A racing concept that previews Hyundai’s future high-performance plans

The slick little speed hatch you see here is called the RN30 Concept, and it just broke cover at the 2016 Paris Motor Show. Using the latest-generation i30 as a foundation, Hyundai built the RN30 as a track-only specialty that showcases the company’s performance chops.

Making it go is a modified 2.0-liter engine, the same powerplant slated for use in a forthcoming high-performance production model. Extra grunt is added courtesy of a larger turbocharger, with forged engine components installed to handle the increased boost. All told, Hyundai says output peaks at 375 horsepower and 333 pound-feet of torque, far surpassing the current road-going i30’s 138 horsepower and 178 pound-feet of torque.

Complementing the high-strung 2.0-liter is a variety of weight saving measures, including a stripped-down interior, and extensive use of a new high-performance plastic. Hyundai says it wasn’t satisfied with the current crop of carbon fiber-reinforced polymers out there, so it developed its own material with the chemical company BASF to create something that’s strong, lightweight, and funny enough, environmentally friendly.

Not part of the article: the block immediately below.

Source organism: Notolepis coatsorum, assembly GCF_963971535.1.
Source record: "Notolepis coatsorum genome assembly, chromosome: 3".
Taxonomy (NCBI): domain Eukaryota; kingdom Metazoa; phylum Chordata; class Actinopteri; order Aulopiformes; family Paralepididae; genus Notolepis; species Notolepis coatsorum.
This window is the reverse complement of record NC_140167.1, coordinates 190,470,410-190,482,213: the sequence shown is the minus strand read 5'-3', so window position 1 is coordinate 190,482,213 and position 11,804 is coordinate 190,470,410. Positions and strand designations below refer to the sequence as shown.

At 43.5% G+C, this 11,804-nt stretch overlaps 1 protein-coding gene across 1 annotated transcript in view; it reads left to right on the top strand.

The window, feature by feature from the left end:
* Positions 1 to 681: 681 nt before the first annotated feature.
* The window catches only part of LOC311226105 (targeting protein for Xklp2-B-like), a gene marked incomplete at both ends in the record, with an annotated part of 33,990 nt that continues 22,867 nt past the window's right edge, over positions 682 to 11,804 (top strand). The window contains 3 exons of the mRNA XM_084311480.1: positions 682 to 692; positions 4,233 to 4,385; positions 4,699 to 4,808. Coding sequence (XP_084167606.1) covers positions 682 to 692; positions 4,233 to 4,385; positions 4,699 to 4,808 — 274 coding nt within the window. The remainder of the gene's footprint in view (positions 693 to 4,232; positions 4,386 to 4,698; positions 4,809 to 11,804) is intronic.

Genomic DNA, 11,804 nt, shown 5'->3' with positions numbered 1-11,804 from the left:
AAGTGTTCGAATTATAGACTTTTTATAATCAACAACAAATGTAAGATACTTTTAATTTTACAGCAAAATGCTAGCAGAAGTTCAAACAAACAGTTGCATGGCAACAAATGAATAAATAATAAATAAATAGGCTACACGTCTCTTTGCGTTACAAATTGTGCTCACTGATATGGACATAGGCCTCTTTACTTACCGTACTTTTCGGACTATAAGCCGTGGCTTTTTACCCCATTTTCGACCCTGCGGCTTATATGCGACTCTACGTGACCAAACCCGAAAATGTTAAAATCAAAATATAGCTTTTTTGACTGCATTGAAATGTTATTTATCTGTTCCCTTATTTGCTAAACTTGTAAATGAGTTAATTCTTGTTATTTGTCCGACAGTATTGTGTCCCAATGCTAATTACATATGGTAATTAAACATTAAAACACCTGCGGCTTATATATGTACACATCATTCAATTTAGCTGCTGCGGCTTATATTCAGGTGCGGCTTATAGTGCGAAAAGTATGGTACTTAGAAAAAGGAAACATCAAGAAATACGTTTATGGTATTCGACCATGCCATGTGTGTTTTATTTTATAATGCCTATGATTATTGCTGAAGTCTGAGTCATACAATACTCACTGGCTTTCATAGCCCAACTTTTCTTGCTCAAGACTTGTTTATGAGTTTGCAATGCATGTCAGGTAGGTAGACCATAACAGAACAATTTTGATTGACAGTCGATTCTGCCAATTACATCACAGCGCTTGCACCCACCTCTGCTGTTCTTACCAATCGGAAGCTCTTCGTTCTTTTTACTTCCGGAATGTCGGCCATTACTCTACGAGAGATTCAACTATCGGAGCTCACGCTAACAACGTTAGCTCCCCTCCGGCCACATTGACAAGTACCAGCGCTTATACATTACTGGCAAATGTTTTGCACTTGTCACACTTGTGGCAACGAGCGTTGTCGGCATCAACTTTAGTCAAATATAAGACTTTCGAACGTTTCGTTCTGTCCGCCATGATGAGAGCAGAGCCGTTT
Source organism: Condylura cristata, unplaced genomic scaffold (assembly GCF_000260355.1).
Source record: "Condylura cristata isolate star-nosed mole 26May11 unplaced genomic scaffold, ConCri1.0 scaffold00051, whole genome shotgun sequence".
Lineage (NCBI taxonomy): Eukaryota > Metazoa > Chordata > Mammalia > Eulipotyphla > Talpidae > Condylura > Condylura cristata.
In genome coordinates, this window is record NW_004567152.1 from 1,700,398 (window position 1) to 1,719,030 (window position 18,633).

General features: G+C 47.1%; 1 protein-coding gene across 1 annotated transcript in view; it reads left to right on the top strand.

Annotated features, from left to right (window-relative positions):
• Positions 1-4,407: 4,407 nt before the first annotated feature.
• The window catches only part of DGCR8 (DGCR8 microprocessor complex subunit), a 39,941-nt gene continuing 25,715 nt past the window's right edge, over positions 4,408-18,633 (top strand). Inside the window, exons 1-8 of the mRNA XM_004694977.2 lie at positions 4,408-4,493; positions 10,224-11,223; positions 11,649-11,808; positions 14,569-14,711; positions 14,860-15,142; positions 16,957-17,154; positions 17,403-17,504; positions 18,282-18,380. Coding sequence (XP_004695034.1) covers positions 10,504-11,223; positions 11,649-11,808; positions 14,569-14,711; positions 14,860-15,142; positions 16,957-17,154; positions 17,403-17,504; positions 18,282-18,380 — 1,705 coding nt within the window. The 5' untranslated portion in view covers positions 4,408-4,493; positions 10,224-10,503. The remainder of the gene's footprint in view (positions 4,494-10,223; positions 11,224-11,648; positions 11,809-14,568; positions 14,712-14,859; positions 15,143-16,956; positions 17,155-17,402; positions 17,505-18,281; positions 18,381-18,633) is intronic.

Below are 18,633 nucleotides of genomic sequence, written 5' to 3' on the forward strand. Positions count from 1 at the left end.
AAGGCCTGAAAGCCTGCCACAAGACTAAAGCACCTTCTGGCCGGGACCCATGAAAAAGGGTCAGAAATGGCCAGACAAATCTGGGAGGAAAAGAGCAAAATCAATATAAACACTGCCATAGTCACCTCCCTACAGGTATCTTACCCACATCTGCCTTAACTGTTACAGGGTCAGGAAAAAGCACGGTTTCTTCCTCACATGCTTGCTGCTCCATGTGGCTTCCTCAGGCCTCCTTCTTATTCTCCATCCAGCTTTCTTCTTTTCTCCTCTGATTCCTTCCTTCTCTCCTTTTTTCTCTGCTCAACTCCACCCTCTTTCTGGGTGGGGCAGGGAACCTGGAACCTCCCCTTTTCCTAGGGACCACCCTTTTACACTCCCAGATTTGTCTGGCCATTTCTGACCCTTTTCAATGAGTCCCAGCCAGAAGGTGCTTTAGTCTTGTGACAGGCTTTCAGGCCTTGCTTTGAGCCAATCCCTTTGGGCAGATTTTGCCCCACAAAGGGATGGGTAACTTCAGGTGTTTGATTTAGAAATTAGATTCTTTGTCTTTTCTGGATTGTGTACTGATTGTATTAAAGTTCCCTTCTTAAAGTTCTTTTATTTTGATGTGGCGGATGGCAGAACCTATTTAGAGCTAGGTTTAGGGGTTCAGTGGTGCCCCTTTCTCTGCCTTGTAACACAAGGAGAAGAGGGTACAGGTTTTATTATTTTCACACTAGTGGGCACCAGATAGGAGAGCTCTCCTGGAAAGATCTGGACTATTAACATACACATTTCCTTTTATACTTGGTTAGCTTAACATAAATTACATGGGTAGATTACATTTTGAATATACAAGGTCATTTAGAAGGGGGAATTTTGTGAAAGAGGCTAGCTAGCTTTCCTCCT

Cog swaps are handled by a wet-type dual-clutch transmission, which sends the muscle to the pavement via a high-performance AWD system and electronic limited-slip differential setup. There’s also a “sport mode” and Electronic Variable Exhaust, although I don’t know why you’d need anything other than max attack for a race car.

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Why It Matters

You’re not alone if you find the words “sporty” and “Hyundai” to be an odd coupling, but truth be told, the South Korean automaker has been busy padding its performance resume as of late. At the Frankfurt Motor Show last year, Hyundai launched its “N” division (think of it like BMW’s “M” skunkworks), which has had a hand in churning out all sorts of speedy offerings, including the mid-ship RM15 and RM16, and the over-the-top 2025 Vision Gran Turismo. And don’t forget – Hyundai has a bid in the World Rally Championship as well.

It’s all rather reminiscent of what Hyundai did to boost its luxury cred in the run-up to the release of the Genesis brand.

Quite frankly, I’m excited to see what Hyundai has planned for production. One of the cool things about the RN30 Concept is that it’s relatively realistic – 375 horsepower and 333 pound-feet of torque from a turbo 2.0-liter sounds about right. Hyundai could have said this thing makes 900 horsepower from a hybrid W-16 with four superchargers and nitrous oxide distilled from unicorn farts, but it didn’t, and I like that. 

Look for the i30N sometime next year.

Read our full review on the Hyundai N Concept RN30 here.

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